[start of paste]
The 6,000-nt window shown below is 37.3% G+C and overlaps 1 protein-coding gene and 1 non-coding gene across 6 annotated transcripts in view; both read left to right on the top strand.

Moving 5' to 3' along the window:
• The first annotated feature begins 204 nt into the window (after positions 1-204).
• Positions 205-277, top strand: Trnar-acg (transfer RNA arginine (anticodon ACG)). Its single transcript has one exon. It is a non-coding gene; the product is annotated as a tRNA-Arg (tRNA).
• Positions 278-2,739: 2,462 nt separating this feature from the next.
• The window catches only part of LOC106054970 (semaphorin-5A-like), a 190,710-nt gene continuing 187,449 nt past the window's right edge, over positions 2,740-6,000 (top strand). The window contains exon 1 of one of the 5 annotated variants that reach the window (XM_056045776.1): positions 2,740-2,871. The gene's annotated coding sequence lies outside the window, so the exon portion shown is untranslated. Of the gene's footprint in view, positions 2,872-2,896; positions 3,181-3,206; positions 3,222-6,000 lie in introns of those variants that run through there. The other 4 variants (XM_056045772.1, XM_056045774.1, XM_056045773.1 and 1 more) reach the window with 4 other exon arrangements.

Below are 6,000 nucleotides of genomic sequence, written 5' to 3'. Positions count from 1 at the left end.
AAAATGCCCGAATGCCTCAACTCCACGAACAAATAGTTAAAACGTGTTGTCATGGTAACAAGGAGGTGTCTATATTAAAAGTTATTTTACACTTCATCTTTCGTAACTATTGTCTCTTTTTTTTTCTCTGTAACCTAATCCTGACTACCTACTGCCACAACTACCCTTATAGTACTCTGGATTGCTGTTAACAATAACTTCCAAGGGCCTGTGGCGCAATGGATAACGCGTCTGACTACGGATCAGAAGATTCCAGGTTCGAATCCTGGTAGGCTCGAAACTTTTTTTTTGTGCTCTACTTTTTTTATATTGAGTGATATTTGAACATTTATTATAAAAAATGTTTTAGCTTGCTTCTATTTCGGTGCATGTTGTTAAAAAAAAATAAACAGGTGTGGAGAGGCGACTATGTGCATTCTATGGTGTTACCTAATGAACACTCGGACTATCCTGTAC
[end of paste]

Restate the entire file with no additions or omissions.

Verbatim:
The 6,000-nt window shown below is 37.3% G+C and overlaps 1 protein-coding gene and 1 non-coding gene across 6 annotated transcripts in view; both read left to right on the top strand.

Moving 5' to 3' along the window:
• The first annotated feature begins 204 nt into the window (after positions 1-204).
• Positions 205-277, top strand: Trnar-acg (transfer RNA arginine (anticodon ACG)). Its single transcript has one exon. It is a non-coding gene; the product is annotated as a tRNA-Arg (tRNA).
• Positions 278-2,739: 2,462 nt separating this feature from the next.
• The window catches only part of LOC106054970 (semaphorin-5A-like), a 190,710-nt gene continuing 187,449 nt past the window's right edge, over positions 2,740-6,000 (top strand). The window contains exon 1 of one of the 5 annotated variants that reach the window (XM_056045776.1): positions 2,740-2,871. The gene's annotated coding sequence lies outside the window, so the exon portion shown is untranslated. Of the gene's footprint in view, positions 2,872-2,896; positions 3,181-3,206; positions 3,222-6,000 lie in introns of those variants that run through there. The other 4 variants (XM_056045772.1, XM_056045774.1, XM_056045773.1 and 1 more) reach the window with 4 other exon arrangements.

Below are 6,000 nucleotides of genomic sequence, written 5' to 3'. Positions count from 1 at the left end.
AAAATGCCCGAATGCCTCAACTCCACGAACAAATAGTTAAAACGTGTTGTCATGGTAACAAGGAGGTGTCTATATTAAAAGTTATTTTACACTTCATCTTTCGTAACTATTGTCTCTTTTTTTTTCTCTGTAACCTAATCCTGACTACCTACTGCCACAACTACCCTTATAGTACTCTGGATTGCTGTTAACAATAACTTCCAAGGGCCTGTGGCGCAATGGATAACGCGTCTGACTACGGATCAGAAGATTCCAGGTTCGAATCCTGGTAGGCTCGAAACTTTTTTTTTGTGCTCTACTTTTTTTATATTGAGTGATATTTGAACATTTATTATAAAAAATGTTTTAGCTTGCTTCTATTTCGGTGCATGTTGTTAAAAAAAAATAAACAGGTGTGGAGAGGCGACTATGTGCATTCTATGGTGTTACCTAATGAACACTCGGACTATCCTGTAC